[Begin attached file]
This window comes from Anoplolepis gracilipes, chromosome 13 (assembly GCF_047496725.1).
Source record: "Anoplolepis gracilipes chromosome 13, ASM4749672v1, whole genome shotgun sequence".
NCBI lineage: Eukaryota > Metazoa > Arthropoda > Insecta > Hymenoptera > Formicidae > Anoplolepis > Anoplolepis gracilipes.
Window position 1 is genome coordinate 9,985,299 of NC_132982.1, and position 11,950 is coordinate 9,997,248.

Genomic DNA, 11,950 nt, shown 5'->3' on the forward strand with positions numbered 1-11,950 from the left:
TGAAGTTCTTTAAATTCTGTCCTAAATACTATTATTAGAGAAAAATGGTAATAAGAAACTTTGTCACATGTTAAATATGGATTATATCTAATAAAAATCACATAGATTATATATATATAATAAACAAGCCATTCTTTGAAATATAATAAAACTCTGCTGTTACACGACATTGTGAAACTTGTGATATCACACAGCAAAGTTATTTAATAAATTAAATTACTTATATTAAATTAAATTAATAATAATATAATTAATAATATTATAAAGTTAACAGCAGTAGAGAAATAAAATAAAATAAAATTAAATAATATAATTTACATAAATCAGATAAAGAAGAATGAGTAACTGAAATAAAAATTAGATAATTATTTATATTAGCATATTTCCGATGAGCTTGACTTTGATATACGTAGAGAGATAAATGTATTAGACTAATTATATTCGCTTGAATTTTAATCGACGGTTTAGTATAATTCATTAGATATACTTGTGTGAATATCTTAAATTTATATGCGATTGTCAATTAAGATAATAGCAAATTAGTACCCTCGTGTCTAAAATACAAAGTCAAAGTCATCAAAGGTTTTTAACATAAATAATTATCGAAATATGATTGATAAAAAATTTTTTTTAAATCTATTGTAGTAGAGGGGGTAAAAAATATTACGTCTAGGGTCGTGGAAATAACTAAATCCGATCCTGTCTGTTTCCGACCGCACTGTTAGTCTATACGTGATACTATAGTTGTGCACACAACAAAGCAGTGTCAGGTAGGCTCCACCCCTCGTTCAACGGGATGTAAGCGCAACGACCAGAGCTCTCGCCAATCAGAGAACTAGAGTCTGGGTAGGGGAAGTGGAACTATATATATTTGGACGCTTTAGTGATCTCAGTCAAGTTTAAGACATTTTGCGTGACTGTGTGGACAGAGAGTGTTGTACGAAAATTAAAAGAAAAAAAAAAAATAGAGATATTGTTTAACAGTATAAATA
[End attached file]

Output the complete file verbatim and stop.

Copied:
This window comes from Anoplolepis gracilipes, chromosome 13 (assembly GCF_047496725.1).
Source record: "Anoplolepis gracilipes chromosome 13, ASM4749672v1, whole genome shotgun sequence".
NCBI lineage: Eukaryota > Metazoa > Arthropoda > Insecta > Hymenoptera > Formicidae > Anoplolepis > Anoplolepis gracilipes.
Window position 1 is genome coordinate 9,985,299 of NC_132982.1, and position 11,950 is coordinate 9,997,248.

Genomic DNA, 11,950 nt, shown 5'->3' on the forward strand with positions numbered 1-11,950 from the left:
TGAAGTTCTTTAAATTCTGTCCTAAATACTATTATTAGAGAAAAATGGTAATAAGAAACTTTGTCACATGTTAAATATGGATTATATCTAATAAAAATCACATAGATTATATATATATAATAAACAAGCCATTCTTTGAAATATAATAAAACTCTGCTGTTACACGACATTGTGAAACTTGTGATATCACACAGCAAAGTTATTTAATAAATTAAATTACTTATATTAAATTAAATTAATAATAATATAATTAATAATATTATAAAGTTAACAGCAGTAGAGAAATAAAATAAAATAAAATTAAATAATATAATTTACATAAATCAGATAAAGAAGAATGAGTAACTGAAATAAAAATTAGATAATTATTTATATTAGCATATTTCCGATGAGCTTGACTTTGATATACGTAGAGAGATAAATGTATTAGACTAATTATATTCGCTTGAATTTTAATCGACGGTTTAGTATAATTCATTAGATATACTTGTGTGAATATCTTAAATTTATATGCGATTGTCAATTAAGATAATAGCAAATTAGTACCCTCGTGTCTAAAATACAAAGTCAAAGTCATCAAAGGTTTTTAACATAAATAATTATCGAAATATGATTGATAAAAAATTTTTTTTAAATCTATTGTAGTAGAGGGGGTAAAAAATATTACGTCTAGGGTCGTGGAAATAACTAAATCCGATCCTGTCTGTTTCCGACCGCACTGTTAGTCTATACGTGATACTATAGTTGTGCACACAACAAAGCAGTGTCAGGTAGGCTCCACCCCTCGTTCAACGGGATGTAAGCGCAACGACCAGAGCTCTCGCCAATCAGAGAACTAGAGTCTGGGTAGGGGAAGTGGAACTATATATATTTGGACGCTTTAGTGATCTCAGTCAAGTTTAAGACATTTTGCGTGACTGTGTGGACAGAGAGTGTTGTACGAAAATTAAAAGAAAAAAAAAAAATAGAGATATTGTTTAACAGTATAAATA